THE BATTLEFORDS — History was made on Sept. 28 in the Battlefords as Mosquito Grizzly Bear's Head Lean Man began construction on the Henry Beaudry Interpretive Art and Healing Centre with FSIN Chief Bobby Cameron, Premier Scott Moe, and several other elected officials present to celebrate with a sod-turning ceremony.
Construction on the $5.8 million, 14,455 square foot facility is slated to finish in the fall of 2024 with the financial support of the Government of Canada and Saskatchewan. The centre is expected to educate, jump-start dialogue and bring together the community — all near the oldest Residential School in Canada used from 1883 to 1914.
"Today is a historic day and as a nation, Mosquito Grizzly Bear's Head Lean Man has taken great strides to ensure we protect, promote, interpret, and honour our ancestors trials of life," Chief Tanya Aguilar-Antiman Stone told the hundreds of residents who came to witness the ceremony.
"Our Nakoda story is a piece of history of the Mosquito Grizzly Bear's Head Lean Man language, culture and heritage that we now can share ... the Henry Beaudry Interpretative Art Gallery will play an important role of history in the Battlefords ... the Beaudry family is leaving a legacy and connecting us nation to nation," she added.
The Government of Canada will invest up to $4,371,287 while the Government of Saskatchewan will contribute $1,457,96 to see the project completed, as noted by speeches from Saskatchewan ministers and MLAs, and a letter from their federal counterparts. Any extra costs will fall on MGBHLM, according to a press release.
According to MGBLHM, the space will include an Indigenous land and language circle, act as a hub for learning about culture, language, and traditional knowledge and will share the history and stories of residential schools and survivors, along with MGBHLM’s history and its signing of Treaty 6 and Treaty 4.
The gallery will also showcase First Nations artists from the surrounding communities, along with the work of self-taught artist Henry Beaudry, a Second World War veteran who as a Canadian soldier helped liberate Italy and survived a prisoner-of-war camp. Beaudry is also a descendent of Chief Poundmaker.
"This is going to be around long after many of us have left this world, into heaven into the spirit world," Chief for FSIN, Bobby Cameron said, congratulating MGBHLM for the work that's been done and noting that several paintings of the late Henry Beaudry will be donated to the gallery.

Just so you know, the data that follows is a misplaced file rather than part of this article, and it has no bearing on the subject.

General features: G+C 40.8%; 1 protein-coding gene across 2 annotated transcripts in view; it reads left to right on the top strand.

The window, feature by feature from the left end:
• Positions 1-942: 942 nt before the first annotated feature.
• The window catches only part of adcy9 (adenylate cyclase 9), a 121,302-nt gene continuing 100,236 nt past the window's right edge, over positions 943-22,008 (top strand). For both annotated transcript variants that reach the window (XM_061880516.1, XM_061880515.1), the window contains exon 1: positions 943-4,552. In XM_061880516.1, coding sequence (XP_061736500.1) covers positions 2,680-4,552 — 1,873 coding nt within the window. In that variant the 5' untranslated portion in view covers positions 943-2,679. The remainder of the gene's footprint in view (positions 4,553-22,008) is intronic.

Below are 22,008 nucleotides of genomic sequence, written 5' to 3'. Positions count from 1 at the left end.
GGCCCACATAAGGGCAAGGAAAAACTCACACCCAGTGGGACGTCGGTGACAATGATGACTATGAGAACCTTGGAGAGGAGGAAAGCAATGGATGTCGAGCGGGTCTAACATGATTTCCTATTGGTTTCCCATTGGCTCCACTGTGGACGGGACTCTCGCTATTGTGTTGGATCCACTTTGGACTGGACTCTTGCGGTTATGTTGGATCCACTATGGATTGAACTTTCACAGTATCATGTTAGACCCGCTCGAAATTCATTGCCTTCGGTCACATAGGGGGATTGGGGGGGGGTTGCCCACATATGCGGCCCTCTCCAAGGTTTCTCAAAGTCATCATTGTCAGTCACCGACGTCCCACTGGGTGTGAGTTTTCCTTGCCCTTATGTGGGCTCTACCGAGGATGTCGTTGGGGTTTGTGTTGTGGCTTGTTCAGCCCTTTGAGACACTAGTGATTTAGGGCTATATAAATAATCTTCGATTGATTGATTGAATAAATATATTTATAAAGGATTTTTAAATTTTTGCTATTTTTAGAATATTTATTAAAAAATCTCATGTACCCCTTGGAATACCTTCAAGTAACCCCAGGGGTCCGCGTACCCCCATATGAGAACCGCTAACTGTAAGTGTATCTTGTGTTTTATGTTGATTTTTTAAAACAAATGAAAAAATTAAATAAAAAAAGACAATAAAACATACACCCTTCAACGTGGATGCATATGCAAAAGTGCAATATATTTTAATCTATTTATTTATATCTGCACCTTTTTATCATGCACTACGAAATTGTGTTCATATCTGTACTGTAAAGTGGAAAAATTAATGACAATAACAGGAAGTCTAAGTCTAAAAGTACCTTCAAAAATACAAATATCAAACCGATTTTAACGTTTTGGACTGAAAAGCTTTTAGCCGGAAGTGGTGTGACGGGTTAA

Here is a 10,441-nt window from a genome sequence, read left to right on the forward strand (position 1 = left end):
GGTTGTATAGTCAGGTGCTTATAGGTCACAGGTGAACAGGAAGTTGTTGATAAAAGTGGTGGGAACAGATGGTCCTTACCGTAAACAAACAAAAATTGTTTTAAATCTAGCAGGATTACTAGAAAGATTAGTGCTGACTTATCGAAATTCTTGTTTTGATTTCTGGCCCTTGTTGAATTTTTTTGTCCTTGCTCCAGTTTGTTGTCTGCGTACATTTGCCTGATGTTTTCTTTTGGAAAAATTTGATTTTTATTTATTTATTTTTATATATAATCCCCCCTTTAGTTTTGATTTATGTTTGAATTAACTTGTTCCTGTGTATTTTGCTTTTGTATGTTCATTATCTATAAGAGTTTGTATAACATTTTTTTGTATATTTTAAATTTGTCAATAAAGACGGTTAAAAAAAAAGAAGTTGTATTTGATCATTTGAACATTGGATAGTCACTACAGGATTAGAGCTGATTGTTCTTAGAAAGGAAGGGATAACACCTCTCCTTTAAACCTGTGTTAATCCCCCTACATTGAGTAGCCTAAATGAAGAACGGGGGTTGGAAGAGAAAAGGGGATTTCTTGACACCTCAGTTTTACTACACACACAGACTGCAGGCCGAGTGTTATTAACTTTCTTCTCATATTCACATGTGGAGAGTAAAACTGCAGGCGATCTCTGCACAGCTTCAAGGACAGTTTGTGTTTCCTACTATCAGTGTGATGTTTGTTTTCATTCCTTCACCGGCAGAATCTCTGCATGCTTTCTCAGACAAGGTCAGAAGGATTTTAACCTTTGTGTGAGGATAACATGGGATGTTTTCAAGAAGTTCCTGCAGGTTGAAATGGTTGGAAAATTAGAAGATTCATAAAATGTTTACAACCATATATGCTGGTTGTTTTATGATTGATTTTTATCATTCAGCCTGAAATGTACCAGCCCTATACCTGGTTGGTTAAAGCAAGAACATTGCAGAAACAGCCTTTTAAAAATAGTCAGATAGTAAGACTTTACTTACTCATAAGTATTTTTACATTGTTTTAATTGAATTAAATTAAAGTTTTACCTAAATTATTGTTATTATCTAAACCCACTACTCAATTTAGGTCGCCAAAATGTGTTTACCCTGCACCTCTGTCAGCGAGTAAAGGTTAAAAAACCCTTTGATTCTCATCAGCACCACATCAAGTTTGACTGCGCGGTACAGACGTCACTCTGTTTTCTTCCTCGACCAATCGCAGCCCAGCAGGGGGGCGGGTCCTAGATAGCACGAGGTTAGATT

"Our children are watching, 100 per cent. We live in these treaty lands, in the province of Saskatchewan together," he added, noting that two young girls — one being the MGBLHM Princess — had taken the time to respect her elders and gave them water bottles and blankets.
MGBLHM Economic Development Corp. recently undertook ground penetrating radar at the site to ensure there were no unmarked graves before moving forward with the construction as the oldest Canadian Residential school used to stand a few yards to the south. The site was formerly owned by the Oblates before MGBHLM purchased the property.
"He [Father Moe Schroeder, the last Oblate who lived at the Ridge] was very reluctant to sell this land to First Nation because he didn't believe First Nations could do it justice," Grant Beaudry, CEO for the MGBHLM Economic Development Corp., who was honoured by many speakers during the ceremony.
"I said, 'that the vision to build the Henry Beaudry Interpretative Art Gallery, [was] in the spirit of truth and reconciliation,'" he said, telling the crowd that they would be telling the story of the Battleford Industrial School, the story of his father, and the history of his own nation.
"We can't do nothing about the past but we can do something about the future. This centre will open the door to healing, dialogue ... between the government and first nations, and the churches, justice and law, all departments, all levels," he said, adding that, "...this place ... will be a place of dialogue, not debate.
"We have to work together."